One of the most important decisions you need to make is when to actually begin approaching investors.
Each start-up is different, but nearly every start-up should be bootstrapped for as long as possible; there is no point in giving outside investors equity, paying for admin and legal fees, and spending time (that could be spent working on your product) just for the sake of fundraising. If you can get your company to profitability without raising money from outside investors, you should.
The decision on when to fundraise also depends on the founders’ connections and experience in the start-up industry. If you have exited several companies in the past and have connections to investors, then the timing of the fundraising process will be different than for someone who is a first-time founder.
Most, however, are not experienced entrepreneurs, and do not have the ability to bootstrap the company indefinitely. That means they will need to seek investors sooner or later. The good news is you can raise money fairly early on in a start-up’s journey. As long as you have a strong idea, and do some work around putting together a pitch deck that explains how this idea will become a viable business, you may be able to approach (relatively small) investors. It typically takes three to six months to raise funding from investors; sometimes, a lot less or a lot longer. Depending on how much money you have in the coffers, you will probably need to start looking for capital at least six to nine months before you find yourself strapped for cash.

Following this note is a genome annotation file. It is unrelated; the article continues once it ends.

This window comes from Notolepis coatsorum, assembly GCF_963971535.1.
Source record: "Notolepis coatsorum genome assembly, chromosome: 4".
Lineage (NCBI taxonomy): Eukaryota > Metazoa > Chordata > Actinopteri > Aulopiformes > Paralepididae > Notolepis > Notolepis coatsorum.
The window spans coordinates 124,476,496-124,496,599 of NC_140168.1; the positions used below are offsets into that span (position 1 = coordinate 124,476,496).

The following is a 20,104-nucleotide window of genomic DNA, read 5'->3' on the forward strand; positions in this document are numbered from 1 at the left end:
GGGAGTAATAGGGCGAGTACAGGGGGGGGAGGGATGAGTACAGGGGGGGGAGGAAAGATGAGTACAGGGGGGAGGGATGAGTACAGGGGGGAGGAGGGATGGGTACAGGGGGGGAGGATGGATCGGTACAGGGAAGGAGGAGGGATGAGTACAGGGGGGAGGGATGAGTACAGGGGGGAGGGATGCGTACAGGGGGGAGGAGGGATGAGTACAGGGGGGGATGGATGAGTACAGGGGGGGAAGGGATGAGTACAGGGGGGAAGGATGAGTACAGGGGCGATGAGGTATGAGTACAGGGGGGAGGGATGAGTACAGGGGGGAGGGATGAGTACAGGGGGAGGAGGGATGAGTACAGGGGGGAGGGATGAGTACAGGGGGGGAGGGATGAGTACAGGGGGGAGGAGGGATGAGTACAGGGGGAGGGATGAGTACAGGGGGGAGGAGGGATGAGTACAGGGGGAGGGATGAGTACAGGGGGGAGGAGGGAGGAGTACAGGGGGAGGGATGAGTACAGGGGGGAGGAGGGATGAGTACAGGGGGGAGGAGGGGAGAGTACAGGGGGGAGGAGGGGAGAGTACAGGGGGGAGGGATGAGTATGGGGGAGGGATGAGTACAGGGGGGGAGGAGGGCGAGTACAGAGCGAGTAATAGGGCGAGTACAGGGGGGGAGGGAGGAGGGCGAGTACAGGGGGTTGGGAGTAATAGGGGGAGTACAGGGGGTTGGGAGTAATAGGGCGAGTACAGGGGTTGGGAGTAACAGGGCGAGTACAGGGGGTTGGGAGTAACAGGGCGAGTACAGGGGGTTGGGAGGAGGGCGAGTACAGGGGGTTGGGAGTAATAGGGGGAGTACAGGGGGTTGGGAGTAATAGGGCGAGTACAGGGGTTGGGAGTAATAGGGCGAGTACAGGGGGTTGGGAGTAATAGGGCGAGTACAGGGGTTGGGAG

One thing to keep in mind is that it is better to aim low and raise more than you had planned, than aim high and lose face when you do not quite meet your goal. Ideally, you will only need to raise funding just once from outside investors before you reach profitability; however, this is rare. More realistically, you are likely to raise money for the next one to two years, and will need to fundraise again after that.